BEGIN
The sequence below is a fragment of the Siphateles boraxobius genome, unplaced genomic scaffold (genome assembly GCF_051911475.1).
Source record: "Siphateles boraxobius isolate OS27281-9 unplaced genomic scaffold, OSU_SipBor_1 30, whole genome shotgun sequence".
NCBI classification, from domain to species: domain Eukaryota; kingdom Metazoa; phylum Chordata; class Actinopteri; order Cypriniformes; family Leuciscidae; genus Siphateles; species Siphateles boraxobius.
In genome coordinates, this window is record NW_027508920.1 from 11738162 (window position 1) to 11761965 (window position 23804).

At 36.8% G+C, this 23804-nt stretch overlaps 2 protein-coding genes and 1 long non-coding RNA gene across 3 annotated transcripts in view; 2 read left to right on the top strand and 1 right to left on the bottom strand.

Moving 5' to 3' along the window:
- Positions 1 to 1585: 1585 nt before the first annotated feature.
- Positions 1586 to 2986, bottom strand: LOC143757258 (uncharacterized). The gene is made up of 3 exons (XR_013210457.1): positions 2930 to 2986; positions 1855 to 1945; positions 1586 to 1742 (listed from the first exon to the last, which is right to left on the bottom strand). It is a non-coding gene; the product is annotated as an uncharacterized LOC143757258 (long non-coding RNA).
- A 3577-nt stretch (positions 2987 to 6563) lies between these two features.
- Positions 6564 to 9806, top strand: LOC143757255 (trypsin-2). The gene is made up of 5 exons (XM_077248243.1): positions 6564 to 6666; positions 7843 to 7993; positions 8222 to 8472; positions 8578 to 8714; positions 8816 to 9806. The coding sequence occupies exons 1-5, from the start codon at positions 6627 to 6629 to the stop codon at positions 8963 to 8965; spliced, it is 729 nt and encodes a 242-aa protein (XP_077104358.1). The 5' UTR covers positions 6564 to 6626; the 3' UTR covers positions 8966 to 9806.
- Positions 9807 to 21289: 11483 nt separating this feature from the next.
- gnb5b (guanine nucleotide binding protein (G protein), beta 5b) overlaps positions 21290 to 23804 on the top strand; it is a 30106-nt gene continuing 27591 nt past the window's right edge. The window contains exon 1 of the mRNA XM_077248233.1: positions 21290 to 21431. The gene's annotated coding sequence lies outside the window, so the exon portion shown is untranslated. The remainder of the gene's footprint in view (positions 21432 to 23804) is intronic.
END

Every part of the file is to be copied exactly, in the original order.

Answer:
The sequence below is a fragment of the Siphateles boraxobius genome, unplaced genomic scaffold (genome assembly GCF_051911475.1).
Source record: "Siphateles boraxobius isolate OS27281-9 unplaced genomic scaffold, OSU_SipBor_1 30, whole genome shotgun sequence".
NCBI classification, from domain to species: domain Eukaryota; kingdom Metazoa; phylum Chordata; class Actinopteri; order Cypriniformes; family Leuciscidae; genus Siphateles; species Siphateles boraxobius.
In genome coordinates, this window is record NW_027508920.1 from 11738162 (window position 1) to 11761965 (window position 23804).

At 36.8% G+C, this 23804-nt stretch overlaps 2 protein-coding genes and 1 long non-coding RNA gene across 3 annotated transcripts in view; 2 read left to right on the top strand and 1 right to left on the bottom strand.

Moving 5' to 3' along the window:
- Positions 1 to 1585: 1585 nt before the first annotated feature.
- Positions 1586 to 2986, bottom strand: LOC143757258 (uncharacterized). The gene is made up of 3 exons (XR_013210457.1): positions 2930 to 2986; positions 1855 to 1945; positions 1586 to 1742 (listed from the first exon to the last, which is right to left on the bottom strand). It is a non-coding gene; the product is annotated as an uncharacterized LOC143757258 (long non-coding RNA).
- A 3577-nt stretch (positions 2987 to 6563) lies between these two features.
- Positions 6564 to 9806, top strand: LOC143757255 (trypsin-2). The gene is made up of 5 exons (XM_077248243.1): positions 6564 to 6666; positions 7843 to 7993; positions 8222 to 8472; positions 8578 to 8714; positions 8816 to 9806. The coding sequence occupies exons 1-5, from the start codon at positions 6627 to 6629 to the stop codon at positions 8963 to 8965; spliced, it is 729 nt and encodes a 242-aa protein (XP_077104358.1). The 5' UTR covers positions 6564 to 6626; the 3' UTR covers positions 8966 to 9806.
- Positions 9807 to 21289: 11483 nt separating this feature from the next.
- gnb5b (guanine nucleotide binding protein (G protein), beta 5b) overlaps positions 21290 to 23804 on the top strand; it is a 30106-nt gene continuing 27591 nt past the window's right edge. The window contains exon 1 of the mRNA XM_077248233.1: positions 21290 to 21431. The gene's annotated coding sequence lies outside the window, so the exon portion shown is untranslated. The remainder of the gene's footprint in view (positions 21432 to 23804) is intronic.